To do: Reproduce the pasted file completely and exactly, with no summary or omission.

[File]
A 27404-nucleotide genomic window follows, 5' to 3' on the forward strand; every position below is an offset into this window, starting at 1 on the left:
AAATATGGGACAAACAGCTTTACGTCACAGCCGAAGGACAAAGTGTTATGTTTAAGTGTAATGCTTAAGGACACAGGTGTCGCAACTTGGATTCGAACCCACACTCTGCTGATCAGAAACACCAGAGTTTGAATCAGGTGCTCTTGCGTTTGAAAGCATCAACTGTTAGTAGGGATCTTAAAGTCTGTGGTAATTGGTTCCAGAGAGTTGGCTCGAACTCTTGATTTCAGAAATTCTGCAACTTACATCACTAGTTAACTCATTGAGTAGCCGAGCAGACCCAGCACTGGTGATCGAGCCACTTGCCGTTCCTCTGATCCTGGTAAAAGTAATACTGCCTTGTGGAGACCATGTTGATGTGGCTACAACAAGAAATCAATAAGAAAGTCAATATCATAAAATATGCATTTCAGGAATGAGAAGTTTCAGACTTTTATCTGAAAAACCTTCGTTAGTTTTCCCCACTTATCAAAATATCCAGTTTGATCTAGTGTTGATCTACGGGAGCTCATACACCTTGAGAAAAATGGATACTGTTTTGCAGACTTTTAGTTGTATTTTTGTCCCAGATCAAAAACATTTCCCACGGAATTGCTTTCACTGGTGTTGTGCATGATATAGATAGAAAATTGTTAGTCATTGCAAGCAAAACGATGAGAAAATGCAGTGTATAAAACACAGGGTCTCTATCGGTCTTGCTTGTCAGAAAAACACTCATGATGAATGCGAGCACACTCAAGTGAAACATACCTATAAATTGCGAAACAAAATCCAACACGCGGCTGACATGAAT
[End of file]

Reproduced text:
A 27404-nucleotide genomic window follows, 5' to 3' on the forward strand; every position below is an offset into this window, starting at 1 on the left:
AAATATGGGACAAACAGCTTTACGTCACAGCCGAAGGACAAAGTGTTATGTTTAAGTGTAATGCTTAAGGACACAGGTGTCGCAACTTGGATTCGAACCCACACTCTGCTGATCAGAAACACCAGAGTTTGAATCAGGTGCTCTTGCGTTTGAAAGCATCAACTGTTAGTAGGGATCTTAAAGTCTGTGGTAATTGGTTCCAGAGAGTTGGCTCGAACTCTTGATTTCAGAAATTCTGCAACTTACATCACTAGTTAACTCATTGAGTAGCCGAGCAGACCCAGCACTGGTGATCGAGCCACTTGCCGTTCCTCTGATCCTGGTAAAAGTAATACTGCCTTGTGGAGACCATGTTGATGTGGCTACAACAAGAAATCAATAAGAAAGTCAATATCATAAAATATGCATTTCAGGAATGAGAAGTTTCAGACTTTTATCTGAAAAACCTTCGTTAGTTTTCCCCACTTATCAAAATATCCAGTTTGATCTAGTGTTGATCTACGGGAGCTCATACACCTTGAGAAAAATGGATACTGTTTTGCAGACTTTTAGTTGTATTTTTGTCCCAGATCAAAAACATTTCCCACGGAATTGCTTTCACTGGTGTTGTGCATGATATAGATAGAAAATTGTTAGTCATTGCAAGCAAAACGATGAGAAAATGCAGTGTATAAAACACAGGGTCTCTATCGGTCTTGCTTGTCAGAAAAACACTCATGATGAATGCGAGCACACTCAAGTGAAACATACCTATAAATTGCGAAACAAAATCCAACACGCGGCTGACATGAAT